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Redmann reflects on seasoning in NAHL

June 29, 2011

Troy Redmann’s hockey story is unique, mainly because where his career has ended up.

Today, Redmann is considered one of, if not the top goalie, in the world of inline hockey. The Brea, Calif., native just got done representing the United States last week at the 2011 International Ice Hockey Federation InLine Hockey World Championship, where the U.S. claimed silver, losing 3-2 in the gold medal game to the Czech Republic. In that game, Redmann made 33 saves and was named as the USA player of the game.

Currently, Redmann is back in California playing professional inline hockey for the LA Pama Cyclones, where he led them to the 2011 North American Roller Hockey Championship (NARCh) Winternationals title. However, Redmann’s developmental path was primarily ice hockey, which took him directly through the North American Hockey League (NAHL), where he played for three teams in three seasons. After beginning his junior career with the Bozeman Icedogs in 2003-04, he moved onto the Soo Indians in 2004-05. While in the Soo, Redmann split time in goal with then league MVP Jason Kearney.

Redmann’s breakout season then came in 2005-06 with the Texas Tornado. That season, he led the league in both games and minutes played, and was second in goals-against average (2.05). Redmann capped the season off by leading Texas to its third straight Robertson Cup championship, beating his former team from Bozeman in the finals.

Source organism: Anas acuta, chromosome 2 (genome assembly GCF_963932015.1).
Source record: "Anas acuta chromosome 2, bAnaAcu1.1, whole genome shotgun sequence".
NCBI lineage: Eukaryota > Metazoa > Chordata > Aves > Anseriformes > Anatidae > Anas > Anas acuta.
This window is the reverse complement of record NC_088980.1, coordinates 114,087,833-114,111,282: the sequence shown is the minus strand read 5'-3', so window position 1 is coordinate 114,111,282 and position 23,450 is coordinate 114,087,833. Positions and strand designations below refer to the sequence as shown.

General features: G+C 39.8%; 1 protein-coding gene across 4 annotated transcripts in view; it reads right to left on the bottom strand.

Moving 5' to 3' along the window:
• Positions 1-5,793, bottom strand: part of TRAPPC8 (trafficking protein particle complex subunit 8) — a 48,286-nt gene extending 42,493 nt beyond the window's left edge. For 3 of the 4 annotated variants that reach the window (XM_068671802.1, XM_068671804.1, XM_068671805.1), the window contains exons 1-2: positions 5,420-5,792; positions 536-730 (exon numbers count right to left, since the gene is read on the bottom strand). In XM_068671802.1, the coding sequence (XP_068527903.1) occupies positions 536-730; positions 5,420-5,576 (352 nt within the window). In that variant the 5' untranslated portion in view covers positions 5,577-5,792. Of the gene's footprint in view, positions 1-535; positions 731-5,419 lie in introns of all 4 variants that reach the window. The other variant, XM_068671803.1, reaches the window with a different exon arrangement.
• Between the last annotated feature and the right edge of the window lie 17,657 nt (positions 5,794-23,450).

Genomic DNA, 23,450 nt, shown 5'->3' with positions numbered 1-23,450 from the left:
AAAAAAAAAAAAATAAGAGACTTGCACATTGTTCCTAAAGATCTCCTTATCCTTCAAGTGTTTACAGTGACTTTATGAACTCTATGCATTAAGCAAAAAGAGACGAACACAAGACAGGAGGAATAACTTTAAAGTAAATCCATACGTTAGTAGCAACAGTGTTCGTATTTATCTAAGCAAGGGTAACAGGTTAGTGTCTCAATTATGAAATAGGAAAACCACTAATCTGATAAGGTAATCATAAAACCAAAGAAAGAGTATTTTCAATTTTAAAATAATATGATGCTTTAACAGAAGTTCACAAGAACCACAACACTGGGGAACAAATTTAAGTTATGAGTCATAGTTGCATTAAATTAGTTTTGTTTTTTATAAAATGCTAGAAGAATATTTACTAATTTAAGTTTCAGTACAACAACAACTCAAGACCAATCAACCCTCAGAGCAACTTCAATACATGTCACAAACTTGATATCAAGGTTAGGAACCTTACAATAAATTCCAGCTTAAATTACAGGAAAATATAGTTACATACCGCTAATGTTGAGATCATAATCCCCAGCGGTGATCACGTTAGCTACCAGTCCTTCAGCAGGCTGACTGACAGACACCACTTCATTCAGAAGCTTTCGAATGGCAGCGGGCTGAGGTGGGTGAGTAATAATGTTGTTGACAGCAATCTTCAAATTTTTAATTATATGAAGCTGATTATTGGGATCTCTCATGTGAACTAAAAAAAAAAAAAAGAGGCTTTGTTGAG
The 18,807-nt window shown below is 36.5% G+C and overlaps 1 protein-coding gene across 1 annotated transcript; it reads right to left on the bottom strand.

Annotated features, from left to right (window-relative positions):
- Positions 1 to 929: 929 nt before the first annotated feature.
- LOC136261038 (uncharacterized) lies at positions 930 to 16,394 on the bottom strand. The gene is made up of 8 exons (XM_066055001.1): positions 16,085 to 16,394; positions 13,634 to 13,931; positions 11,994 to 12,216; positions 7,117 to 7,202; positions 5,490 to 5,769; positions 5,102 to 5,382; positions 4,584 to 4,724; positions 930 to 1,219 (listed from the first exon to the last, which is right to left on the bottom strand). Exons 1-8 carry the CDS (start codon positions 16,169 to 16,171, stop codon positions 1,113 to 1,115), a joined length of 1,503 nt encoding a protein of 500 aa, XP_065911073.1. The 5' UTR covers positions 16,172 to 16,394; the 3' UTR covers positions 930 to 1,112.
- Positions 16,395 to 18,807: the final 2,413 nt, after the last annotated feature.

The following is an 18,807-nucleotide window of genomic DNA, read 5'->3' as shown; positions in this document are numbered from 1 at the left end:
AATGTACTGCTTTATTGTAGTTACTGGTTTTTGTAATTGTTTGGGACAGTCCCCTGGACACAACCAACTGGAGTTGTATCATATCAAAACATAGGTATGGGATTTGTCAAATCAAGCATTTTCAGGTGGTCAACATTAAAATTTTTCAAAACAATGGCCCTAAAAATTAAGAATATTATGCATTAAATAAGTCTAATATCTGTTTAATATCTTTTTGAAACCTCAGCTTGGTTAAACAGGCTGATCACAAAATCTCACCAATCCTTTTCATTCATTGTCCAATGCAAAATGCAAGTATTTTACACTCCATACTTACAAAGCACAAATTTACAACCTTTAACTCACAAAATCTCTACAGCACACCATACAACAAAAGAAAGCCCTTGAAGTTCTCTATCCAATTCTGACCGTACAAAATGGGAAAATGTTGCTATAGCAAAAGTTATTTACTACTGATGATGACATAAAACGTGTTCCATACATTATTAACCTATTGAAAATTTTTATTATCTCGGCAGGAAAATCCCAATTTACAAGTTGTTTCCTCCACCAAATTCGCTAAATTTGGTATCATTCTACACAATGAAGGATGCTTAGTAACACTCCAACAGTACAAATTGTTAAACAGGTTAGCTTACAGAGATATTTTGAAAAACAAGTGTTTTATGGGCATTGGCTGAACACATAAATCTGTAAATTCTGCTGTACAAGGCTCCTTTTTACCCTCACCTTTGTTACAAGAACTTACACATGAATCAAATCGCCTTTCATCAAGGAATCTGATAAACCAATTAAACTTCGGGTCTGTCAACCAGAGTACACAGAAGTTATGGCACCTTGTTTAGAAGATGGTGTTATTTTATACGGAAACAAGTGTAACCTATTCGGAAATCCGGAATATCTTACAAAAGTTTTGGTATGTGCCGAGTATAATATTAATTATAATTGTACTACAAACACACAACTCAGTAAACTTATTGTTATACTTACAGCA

Following his junior career, which ended in 2007, Redmann put focus back into inline hockey. Since that time, Redmann has backstopped his respective teams to NARCh, TORHS (Tournament of Roller Hockey Series) or IIHF titles in each season he's been a professional inline hockey goalie.

Redmann is not the only former NAHL player to choose the inline hockey path after playing junior hockey on ice. This year’s United States national inline team not only featured Redmann, but former NAHL alums Shawn Gawrys (St. Louis Bandits, Springfield Jr. Blues), Kyle Kraemer (Wichita Falls Wildcats, Springfield Spirit) and Ralfael Rodriquez (Santa Fe RoadRunners). sat down with Redmann to get his thoughts on the recent World Championships, his time in the NAHL and the differences on being a goaltender in both ice and inline hockey:

NAHL: Thanks for the interview, Troy, and congrats again on representing the United States and coming home with a silver medal from the World Championships. Tell us what that experience was like and what it’s like to represent your country.
Redmann: Representing the United States is a very a special feeling. Going out there and putting on the red, white and blue is special because you are not only representing yourself and your teammates, but the entire country.

NAHL: What made you switch to inline hockey following your junior hockey career?
Redmann: I actually never switched from ice to strictly just inline hockey. As a kid growing up in California, I started out playing inline hockey competitively when I was 10, and actually made the switch to ice when I was 13. I dedicated myself to ice hockey until I turned 21, and that is when I headed back home to California, and back to the inline surface. Since returning, I have been able to play in the IIHF Inline World Hockey Championships for the USA National team the last three seasons.

NAHL: Besides the playing surface, what are the major differences between inline and ice hockey from a goalie’s point of view?